Beijing moved to deny the two a second chance to take their oaths after being disqualified on their initial attempt last month for using anti-China insults and foul language. But the manoeuvre circumvented Hong Kong’s courts, where the case is currently being heard, raising fears that the city’s independent judiciary is being undermined.
The decision, while intended to nip the rise of budding separatism sentiment, has instead raised the spectre of enduring political unrest in Hong Kong, two years after huge crowds of mostly young people occupied major streets for 11 weeks. Those demonstrations failed to win greater democracy but spawned an independence movement.
On Sunday, thousands took to the streets to rally against the anticipated announcement by the Chinese government. Police used pepper spray and batons against some umbrella-wielding demonstrators trying to reach Beijing’s liaison office after the march ended. Four people were arrested and two officers were injured, police said.
The dispute centres on two newly elected pro-independence members of the legislature, Sixtus Leung, 30, and Yau Wai-ching, 25, who altered their oaths to insert a disparaging Japanese expression for China. Displaying a flag reading “Hong Kong is not China”, they vowed to defend the “Hong Kong nation”. Their oaths were ruled invalid and subsequent attempts have resulted in mayhem in the Legislative Council’s weekly sessions as the council’s president refused to let them try again until the government’s legal challenge is settled.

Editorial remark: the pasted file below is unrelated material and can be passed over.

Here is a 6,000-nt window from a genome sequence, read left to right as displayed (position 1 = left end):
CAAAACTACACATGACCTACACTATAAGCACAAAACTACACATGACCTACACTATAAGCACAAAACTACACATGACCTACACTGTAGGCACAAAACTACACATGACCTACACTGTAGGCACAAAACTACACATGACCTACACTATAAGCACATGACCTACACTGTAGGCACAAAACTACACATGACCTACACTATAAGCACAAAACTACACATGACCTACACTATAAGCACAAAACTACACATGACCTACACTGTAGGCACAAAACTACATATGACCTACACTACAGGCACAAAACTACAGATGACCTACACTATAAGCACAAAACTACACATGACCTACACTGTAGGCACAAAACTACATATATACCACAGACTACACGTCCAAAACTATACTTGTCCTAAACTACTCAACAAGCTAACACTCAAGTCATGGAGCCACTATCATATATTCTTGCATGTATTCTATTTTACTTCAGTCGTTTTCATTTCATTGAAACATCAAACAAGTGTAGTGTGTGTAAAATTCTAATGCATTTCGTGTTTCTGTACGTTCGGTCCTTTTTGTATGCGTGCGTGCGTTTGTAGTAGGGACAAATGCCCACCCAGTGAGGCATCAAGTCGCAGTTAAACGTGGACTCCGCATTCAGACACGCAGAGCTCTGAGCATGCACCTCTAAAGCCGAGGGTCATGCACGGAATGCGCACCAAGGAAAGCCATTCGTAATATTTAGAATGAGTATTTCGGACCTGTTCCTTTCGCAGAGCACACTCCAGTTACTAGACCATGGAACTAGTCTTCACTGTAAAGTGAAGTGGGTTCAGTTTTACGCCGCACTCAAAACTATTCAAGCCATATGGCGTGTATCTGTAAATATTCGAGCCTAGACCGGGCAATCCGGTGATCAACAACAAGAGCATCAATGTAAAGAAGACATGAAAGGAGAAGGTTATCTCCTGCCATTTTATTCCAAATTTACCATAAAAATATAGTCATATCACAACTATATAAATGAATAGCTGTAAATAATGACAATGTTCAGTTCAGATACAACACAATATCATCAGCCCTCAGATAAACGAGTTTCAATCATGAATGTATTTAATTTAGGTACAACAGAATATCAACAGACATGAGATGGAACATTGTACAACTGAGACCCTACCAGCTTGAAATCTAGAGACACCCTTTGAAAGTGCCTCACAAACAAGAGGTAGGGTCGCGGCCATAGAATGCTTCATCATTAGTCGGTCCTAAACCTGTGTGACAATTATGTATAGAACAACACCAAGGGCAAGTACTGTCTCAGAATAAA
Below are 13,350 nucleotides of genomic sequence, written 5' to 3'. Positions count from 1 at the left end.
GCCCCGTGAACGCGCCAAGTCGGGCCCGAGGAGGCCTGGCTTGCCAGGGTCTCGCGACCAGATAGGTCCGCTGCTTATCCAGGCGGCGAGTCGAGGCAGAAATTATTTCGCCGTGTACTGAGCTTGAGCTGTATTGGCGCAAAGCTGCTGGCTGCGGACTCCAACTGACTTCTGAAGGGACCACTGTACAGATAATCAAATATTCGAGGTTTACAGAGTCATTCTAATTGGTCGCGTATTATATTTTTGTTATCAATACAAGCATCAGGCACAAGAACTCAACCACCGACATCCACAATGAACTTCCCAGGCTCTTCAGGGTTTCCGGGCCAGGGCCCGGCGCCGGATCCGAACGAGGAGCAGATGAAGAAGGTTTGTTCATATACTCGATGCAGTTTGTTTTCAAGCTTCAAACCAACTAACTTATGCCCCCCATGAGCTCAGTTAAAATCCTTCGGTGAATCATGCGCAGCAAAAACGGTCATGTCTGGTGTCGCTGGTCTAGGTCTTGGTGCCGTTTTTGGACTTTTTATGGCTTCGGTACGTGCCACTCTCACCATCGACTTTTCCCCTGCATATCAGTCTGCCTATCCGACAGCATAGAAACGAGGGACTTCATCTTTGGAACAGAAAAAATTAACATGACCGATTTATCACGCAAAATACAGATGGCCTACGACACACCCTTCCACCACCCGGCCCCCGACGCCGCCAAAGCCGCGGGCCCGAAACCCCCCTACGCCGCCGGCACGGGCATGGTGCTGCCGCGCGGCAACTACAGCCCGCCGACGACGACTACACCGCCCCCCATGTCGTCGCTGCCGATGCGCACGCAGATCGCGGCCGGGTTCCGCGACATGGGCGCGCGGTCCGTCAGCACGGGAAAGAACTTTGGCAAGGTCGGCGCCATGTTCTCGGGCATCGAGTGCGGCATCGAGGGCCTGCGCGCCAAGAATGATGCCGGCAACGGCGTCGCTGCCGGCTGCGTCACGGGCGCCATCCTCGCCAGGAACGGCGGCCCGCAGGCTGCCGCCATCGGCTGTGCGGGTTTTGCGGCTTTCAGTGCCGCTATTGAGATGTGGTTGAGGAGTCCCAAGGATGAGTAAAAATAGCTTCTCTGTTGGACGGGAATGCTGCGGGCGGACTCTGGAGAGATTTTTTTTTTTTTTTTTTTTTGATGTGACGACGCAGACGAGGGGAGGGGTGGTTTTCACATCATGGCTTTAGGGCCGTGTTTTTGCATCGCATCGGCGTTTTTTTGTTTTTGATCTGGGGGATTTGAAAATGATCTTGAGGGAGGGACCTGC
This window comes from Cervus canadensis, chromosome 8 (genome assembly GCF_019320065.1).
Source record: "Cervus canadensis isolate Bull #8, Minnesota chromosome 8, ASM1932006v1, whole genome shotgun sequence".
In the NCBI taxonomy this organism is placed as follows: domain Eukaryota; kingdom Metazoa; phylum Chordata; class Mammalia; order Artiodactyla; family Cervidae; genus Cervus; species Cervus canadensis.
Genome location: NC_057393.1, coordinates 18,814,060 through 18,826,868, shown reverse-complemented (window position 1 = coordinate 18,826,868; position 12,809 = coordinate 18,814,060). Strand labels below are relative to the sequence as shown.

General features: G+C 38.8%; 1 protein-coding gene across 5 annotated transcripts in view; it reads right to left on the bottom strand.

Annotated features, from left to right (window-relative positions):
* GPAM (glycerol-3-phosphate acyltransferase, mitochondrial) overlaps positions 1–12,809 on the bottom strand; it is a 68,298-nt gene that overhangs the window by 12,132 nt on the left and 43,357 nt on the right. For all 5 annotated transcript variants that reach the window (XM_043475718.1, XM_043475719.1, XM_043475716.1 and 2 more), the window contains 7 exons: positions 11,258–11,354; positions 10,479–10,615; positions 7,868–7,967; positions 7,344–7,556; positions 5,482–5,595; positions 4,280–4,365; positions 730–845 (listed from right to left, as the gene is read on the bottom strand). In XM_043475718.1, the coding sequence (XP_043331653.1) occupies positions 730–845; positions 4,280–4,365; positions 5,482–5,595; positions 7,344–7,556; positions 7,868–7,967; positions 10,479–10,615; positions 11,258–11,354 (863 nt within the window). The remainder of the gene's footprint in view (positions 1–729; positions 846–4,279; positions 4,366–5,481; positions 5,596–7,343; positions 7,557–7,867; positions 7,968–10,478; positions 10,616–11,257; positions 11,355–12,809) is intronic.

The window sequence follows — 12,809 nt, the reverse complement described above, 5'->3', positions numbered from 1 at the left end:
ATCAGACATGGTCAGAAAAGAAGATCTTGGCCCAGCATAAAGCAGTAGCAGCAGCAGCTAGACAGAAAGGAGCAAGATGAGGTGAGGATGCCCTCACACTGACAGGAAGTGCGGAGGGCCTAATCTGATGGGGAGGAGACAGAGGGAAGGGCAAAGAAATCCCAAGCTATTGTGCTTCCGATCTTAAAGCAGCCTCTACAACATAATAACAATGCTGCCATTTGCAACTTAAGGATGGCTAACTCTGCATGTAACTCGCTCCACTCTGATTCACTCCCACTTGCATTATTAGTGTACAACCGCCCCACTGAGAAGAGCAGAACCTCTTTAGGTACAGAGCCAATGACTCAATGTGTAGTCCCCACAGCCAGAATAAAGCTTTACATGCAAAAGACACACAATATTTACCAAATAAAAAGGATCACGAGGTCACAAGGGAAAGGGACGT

But Beijing decided to act more quickly. The National People’s Congress Standing Committee, the country’s top legislative panel, issued a ruling on a section of Hong Kong’s Basic Law, covering oaths taken by officials.
It said talk of independence for Hong Kong is intended to “divide the country” and severely harms the country’s unity, territorial sovereignty and national security. It also said those who advocate independence for Hong Kong are not only disqualified from election and from assuming posts as politicians but should also be investigated for their legal obligations.